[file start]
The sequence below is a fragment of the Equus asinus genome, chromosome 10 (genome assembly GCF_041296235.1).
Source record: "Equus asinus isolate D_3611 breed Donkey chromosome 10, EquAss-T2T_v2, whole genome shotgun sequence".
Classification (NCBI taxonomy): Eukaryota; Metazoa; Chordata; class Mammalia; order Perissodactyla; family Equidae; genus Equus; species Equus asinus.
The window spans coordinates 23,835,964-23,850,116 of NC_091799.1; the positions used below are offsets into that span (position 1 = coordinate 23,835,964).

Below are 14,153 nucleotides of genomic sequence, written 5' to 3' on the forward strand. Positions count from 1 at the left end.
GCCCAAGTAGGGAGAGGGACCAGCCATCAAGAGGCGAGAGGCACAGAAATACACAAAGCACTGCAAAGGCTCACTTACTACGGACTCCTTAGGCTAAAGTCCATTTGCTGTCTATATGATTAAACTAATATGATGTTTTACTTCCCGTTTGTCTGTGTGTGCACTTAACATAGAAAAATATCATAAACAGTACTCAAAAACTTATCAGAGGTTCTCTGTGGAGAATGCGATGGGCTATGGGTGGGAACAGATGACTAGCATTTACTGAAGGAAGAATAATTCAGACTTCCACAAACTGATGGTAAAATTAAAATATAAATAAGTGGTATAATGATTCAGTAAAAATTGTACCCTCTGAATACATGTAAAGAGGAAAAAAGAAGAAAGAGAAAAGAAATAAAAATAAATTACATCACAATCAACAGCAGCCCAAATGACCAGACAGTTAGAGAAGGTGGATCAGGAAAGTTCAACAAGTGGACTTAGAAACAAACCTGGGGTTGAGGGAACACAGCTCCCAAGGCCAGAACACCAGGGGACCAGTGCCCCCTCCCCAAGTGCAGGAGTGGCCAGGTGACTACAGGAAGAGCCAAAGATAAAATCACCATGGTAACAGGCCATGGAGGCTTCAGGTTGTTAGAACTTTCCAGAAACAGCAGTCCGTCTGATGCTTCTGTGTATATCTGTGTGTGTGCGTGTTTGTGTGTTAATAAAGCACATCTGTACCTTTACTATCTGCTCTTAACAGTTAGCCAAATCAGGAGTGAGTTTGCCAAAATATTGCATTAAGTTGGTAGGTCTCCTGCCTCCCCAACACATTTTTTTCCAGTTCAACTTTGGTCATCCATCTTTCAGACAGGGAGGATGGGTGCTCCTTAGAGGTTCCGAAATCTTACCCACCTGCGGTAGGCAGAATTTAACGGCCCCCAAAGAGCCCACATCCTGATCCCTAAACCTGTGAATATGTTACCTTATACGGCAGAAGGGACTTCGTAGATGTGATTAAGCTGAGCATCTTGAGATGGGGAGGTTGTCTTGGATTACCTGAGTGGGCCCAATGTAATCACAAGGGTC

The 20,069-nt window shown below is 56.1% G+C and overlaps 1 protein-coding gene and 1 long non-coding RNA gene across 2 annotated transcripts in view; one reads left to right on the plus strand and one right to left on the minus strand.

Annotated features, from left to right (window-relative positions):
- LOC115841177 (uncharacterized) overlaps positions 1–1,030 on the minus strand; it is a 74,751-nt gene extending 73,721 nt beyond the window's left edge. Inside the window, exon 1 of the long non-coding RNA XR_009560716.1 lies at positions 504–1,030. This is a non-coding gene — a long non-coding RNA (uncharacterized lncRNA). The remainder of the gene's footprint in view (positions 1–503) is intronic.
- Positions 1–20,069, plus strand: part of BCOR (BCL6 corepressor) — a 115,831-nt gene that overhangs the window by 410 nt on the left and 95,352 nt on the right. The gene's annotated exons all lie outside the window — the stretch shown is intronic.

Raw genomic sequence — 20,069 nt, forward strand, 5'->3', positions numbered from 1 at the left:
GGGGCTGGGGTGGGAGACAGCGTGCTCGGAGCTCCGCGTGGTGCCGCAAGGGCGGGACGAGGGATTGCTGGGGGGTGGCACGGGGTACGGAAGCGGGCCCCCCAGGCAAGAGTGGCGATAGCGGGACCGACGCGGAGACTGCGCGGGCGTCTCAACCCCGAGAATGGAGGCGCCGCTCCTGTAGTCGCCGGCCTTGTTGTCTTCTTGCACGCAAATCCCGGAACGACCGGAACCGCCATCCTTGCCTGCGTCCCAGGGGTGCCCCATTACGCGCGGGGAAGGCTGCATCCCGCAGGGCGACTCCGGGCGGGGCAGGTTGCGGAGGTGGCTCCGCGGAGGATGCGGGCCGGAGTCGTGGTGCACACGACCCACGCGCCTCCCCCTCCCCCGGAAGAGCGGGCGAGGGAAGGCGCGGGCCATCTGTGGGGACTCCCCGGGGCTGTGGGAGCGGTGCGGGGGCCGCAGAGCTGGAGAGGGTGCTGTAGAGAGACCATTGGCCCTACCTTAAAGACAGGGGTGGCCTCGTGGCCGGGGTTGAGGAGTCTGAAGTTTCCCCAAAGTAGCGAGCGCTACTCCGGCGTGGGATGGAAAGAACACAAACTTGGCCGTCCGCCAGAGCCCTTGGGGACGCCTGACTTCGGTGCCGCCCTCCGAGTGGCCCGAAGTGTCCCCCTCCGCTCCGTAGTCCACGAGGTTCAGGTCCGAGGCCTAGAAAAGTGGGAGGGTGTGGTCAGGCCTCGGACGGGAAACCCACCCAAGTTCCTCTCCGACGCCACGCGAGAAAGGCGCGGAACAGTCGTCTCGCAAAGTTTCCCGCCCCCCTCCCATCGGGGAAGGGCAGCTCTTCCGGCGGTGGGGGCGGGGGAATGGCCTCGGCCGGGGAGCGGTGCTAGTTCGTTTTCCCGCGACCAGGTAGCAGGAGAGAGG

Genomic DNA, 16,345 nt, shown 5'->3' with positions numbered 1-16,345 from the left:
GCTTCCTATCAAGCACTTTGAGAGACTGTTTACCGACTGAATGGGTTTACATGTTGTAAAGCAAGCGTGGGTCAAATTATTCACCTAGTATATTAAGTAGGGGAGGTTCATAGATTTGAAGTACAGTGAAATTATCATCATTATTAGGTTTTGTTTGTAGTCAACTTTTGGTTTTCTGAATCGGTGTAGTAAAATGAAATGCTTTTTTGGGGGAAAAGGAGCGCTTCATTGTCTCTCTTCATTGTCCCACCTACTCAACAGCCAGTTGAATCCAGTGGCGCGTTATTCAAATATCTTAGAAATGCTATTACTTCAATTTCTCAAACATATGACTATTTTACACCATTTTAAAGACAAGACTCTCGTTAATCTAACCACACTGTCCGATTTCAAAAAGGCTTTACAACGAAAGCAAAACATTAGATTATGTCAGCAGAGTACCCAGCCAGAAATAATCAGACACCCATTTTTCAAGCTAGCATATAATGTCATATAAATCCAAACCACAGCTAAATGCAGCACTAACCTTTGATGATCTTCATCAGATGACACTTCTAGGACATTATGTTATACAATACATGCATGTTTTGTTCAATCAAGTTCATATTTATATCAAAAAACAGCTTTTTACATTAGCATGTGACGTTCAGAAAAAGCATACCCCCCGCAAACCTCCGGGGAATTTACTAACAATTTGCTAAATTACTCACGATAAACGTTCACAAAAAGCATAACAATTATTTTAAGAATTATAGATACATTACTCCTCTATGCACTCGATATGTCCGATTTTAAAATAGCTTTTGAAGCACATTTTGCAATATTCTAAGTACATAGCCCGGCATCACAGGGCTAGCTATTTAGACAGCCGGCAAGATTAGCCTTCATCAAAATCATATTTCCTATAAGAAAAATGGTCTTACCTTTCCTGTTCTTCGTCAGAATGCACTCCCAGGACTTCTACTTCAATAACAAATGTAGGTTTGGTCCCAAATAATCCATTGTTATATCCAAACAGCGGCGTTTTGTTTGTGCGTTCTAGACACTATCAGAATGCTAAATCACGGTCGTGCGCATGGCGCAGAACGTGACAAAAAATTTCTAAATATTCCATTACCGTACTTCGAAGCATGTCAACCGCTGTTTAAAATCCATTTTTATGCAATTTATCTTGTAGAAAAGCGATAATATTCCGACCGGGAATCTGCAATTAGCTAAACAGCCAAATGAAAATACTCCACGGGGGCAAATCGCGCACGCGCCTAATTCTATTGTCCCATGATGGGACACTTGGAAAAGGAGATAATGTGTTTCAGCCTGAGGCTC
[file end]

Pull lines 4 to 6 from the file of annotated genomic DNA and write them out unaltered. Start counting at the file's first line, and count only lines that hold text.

The window spans coordinates 23,835,964-23,850,116 of NC_091799.1; the positions used below are offsets into that span (position 1 = coordinate 23,835,964).

Below are 14,153 nucleotides of genomic sequence, written 5' to 3' on the forward strand. Positions count from 1 at the left end.
GCCCAAGTAGGGAGAGGGACCAGCCATCAAGAGGCGAGAGGCACAGAAATACACAAAGCACTGCAAAGGCTCACTTACTACGGACTCCTTAGGCTAAAGTCCATTTGCTGTCTATATGATTAAACTAATATGATGTTTTACTTCCCGTTTGTCTGTGTGTGCACTTAACATAGAAAAATATCATAAACAGTACTCAAAAACTTATCAGAGGTTCTCTGTGGAGAATGCGATGGGCTATGGGTGGGAACAGATGACTAGCATTTACTGAAGGAAGAATAATTCAGACTTCCACAAACTGATGGTAAAATTAAAATATAAATAAGTGGTATAATGATTCAGTAAAAATTGTACCCTCTGAATACATGTAAAGAGGAAAAAAGAAGAAAGAGAAAAGAAATAAAAATAAATTACATCACAATCAACAGCAGCCCAAATGACCAGACAGTTAGAGAAGGTGGATCAGGAAAGTTCAACAAGTGGACTTAGAAACAAACCTGGGGTTGAGGGAACACAGCTCCCAAGGCCAGAACACCAGGGGACCAGTGCCCCCTCCCCAAGTGCAGGAGTGGCCAGGTGACTACAGGAAGAGCCAAAGATAAAATCACCATGGTAACAGGCCATGGAGGCTTCAGGTTGTTAGAACTTTCCAGAAACAGCAGTCCGTCTGATGCTTCTGTGTATATCTGTGTGTGTGCGTGTTTGTGTGTTAATAAAGCACATCTGTACCTTTACTATCTGCTCTTAACAGTTAGCCAAATCAGGAGTGAGTTTGCCAAAATATTGCATTAAGTTGGTAGGTCTCCTGCCTCCCCAACACATTTTTTTCCAGTTCAACTTTGGTCATCCATCTTTCAGACAGGGAGGATGGGTGCTCCTTAGAGGTTCCGAAATCTTACCCACCTGCGGTAGGCAGAATTTAACGGCCCCCAAAGAGCCCACATCCTGATCCCTAAACCTGTGAATATGTTACCTTATACGGCAGAAGGGACTTCGTAGATGTGATTAAGCTGAGCATCTTGAGATGGGGAGGTTGTCTTGGATTACCTGAGTGGGCCCAATGTAATCACAAGGGTC